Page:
A new collaborative publication, that has evolved within the framework of two geographically separate yet collaboratively conceived exhibitions.
This catalogue accompanies two parallel solo exhibitions by Haegue Yang held in the fall of 2013: “Journal of Bouba/kiki” at Glasgow Sculpture Studios (October 5–December 20, 2013); and “Journal of Echomimetic Motions” at Bergen Kunsthall (October 18–December 22, 2013). This new collaborative publication, Dare to Count Phonemes and Graphemes, has evolved within the framework of these geographically separate yet collaboratively conceived exhibitions. While each exhibition was an independent manifestation, they both are intrinsically linked to Yang's continuous artistic evolution. The developments shown are emblematic of the artist's recent projects, focusing on the ideas of abstraction and motion. This catalogue presents two newly commissioned texts, as well as an interview between Yang and the respective curators of the exhibitions, which explore the artist's distinctive and diverse work.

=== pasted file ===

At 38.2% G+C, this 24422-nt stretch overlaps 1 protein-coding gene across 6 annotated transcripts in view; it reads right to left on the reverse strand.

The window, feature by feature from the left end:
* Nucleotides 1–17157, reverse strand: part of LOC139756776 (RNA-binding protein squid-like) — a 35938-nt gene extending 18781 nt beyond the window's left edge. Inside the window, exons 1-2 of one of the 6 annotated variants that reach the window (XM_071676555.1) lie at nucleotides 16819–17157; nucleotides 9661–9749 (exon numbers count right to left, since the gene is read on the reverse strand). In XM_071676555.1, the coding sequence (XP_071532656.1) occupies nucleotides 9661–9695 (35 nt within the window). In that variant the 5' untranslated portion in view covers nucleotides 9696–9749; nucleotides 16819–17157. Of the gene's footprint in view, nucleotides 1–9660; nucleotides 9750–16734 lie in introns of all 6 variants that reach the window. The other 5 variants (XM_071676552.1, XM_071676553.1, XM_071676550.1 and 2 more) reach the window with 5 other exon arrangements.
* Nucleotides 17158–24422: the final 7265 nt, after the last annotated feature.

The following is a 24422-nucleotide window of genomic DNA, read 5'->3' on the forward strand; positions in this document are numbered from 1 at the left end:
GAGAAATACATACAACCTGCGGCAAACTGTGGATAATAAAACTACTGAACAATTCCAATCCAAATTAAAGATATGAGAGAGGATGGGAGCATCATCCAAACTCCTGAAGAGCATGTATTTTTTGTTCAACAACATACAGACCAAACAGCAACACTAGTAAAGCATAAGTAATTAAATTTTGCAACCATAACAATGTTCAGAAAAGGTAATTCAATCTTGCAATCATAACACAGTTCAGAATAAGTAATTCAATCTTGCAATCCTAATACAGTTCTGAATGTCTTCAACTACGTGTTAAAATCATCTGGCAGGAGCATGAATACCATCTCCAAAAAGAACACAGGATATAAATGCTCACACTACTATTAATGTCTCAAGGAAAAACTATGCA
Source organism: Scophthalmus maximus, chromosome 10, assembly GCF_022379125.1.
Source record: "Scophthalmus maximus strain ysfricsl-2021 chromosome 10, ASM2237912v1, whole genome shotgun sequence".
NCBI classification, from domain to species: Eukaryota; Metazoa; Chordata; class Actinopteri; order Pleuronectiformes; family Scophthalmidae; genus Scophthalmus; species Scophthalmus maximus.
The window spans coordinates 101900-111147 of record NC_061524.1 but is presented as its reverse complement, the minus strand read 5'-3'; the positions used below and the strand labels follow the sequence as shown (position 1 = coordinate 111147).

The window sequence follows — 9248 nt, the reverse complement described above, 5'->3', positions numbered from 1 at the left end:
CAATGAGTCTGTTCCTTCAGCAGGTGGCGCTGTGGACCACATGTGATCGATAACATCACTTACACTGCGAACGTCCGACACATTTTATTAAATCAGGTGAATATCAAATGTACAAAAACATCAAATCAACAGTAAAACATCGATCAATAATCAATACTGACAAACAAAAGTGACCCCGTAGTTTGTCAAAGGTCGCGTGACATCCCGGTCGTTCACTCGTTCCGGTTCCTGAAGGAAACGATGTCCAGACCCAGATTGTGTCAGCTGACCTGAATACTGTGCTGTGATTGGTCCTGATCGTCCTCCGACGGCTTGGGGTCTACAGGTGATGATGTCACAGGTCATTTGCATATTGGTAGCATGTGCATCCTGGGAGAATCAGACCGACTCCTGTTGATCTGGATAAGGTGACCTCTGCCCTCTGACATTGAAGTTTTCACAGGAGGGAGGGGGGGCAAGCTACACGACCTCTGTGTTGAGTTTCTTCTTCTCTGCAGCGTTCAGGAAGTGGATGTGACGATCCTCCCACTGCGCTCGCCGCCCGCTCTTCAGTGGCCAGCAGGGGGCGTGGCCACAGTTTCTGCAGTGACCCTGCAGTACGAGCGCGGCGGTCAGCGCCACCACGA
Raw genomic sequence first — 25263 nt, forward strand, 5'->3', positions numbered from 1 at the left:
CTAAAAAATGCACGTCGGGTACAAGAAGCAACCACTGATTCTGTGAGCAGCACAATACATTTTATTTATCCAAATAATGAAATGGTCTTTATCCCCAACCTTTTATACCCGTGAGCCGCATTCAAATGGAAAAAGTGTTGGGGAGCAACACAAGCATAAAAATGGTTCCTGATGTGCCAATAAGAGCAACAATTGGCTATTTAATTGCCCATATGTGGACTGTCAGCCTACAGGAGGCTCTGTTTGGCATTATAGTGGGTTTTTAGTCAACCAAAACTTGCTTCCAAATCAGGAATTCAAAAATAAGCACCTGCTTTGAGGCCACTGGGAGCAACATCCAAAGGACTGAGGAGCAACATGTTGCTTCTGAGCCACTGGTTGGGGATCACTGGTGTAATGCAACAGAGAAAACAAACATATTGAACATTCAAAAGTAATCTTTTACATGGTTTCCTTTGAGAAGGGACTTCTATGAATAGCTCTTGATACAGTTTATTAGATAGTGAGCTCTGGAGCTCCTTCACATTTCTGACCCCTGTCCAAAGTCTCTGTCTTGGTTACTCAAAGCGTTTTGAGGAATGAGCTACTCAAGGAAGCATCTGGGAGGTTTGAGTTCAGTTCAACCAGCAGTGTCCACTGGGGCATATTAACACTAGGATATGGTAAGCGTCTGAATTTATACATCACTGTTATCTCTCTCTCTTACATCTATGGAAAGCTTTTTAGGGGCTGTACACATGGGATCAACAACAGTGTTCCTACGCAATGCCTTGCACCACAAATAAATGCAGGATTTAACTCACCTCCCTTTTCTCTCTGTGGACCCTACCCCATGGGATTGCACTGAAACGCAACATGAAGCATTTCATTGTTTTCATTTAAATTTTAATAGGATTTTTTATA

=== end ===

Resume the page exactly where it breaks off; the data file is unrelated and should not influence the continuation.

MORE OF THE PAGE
Haegue Yang's works are internationally appreciated and are well known for an eloquent and seductive language of visual abstraction that she often combines with direct sensory experience. She is an artist who continuously pushes the boundaries of her practice, engaging with new methodologies and ways of making. This approach is evident from her exhibitions at Glasgow Sculpture Studios and Bergen Kunsthall as well as this new publication.
Haegue Yang (born 1971 in Seoul, lives and works in Berlin and Seoul) is one of the most influential Korean artists of her generation. Using several media, from collage to performance, she explores the sensual and formal properties of everyday objects and materials (venetian blinds, fans, infrared detection devices, etc.), taken out of their original context and rearranged into abstract compositions, investing them with a new, poetic meaning with political or emotional overtones. Her often abstract constructions are in fact sensory experiences whose crux is an implicit critique of the modern.
Haegue Yang represented South Korea at the 2009 Venice Biennale. She has also shown at Documenta (Kassel), the Walker Art Center (Minneapolis), the ICA (Boston), the Samsung Museum of Art (Seoul), the 13th Lyon Biennale...
Haegue Yang has been awarded the 2018 Wolfgang Hahn Prize.